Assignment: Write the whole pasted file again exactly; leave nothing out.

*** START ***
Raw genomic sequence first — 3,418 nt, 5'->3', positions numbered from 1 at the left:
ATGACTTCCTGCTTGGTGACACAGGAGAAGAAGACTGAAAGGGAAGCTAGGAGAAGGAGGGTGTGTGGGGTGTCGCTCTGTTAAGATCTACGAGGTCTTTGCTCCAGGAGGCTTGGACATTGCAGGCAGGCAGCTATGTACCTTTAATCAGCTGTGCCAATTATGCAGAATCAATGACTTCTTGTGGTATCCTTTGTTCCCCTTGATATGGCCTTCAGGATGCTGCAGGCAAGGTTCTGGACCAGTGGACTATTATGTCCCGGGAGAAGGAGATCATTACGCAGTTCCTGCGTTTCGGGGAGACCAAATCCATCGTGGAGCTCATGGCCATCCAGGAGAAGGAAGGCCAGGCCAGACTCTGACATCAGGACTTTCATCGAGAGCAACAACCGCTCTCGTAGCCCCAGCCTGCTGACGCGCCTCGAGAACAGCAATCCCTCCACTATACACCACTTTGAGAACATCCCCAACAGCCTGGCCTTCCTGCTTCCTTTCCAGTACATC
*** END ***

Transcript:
Raw genomic sequence first — 3,418 nt, 5'->3', positions numbered from 1 at the left:
ATGACTTCCTGCTTGGTGACACAGGAGAAGAAGACTGAAAGGGAAGCTAGGAGAAGGAGGGTGTGTGGGGTGTCGCTCTGTTAAGATCTACGAGGTCTTTGCTCCAGGAGGCTTGGACATTGCAGGCAGGCAGCTATGTACCTTTAATCAGCTGTGCCAATTATGCAGAATCAATGACTTCTTGTGGTATCCTTTGTTCCCCTTGATATGGCCTTCAGGATGCTGCAGGCAAGGTTCTGGACCAGTGGACTATTATGTCCCGGGAGAAGGAGATCATTACGCAGTTCCTGCGTTTCGGGGAGACCAAATCCATCGTGGAGCTCATGGCCATCCAGGAGAAGGAAGGCCAGGCCAGACTCTGACATCAGGACTTTCATCGAGAGCAACAACCGCTCTCGTAGCCCCAGCCTGCTGACGCGCCTCGAGAACAGCAATCCCTCCACTATACACCACTTTGAGAACATCCCCAACAGCCTGGCCTTCCTGCTTCCTTTCCAGTACATC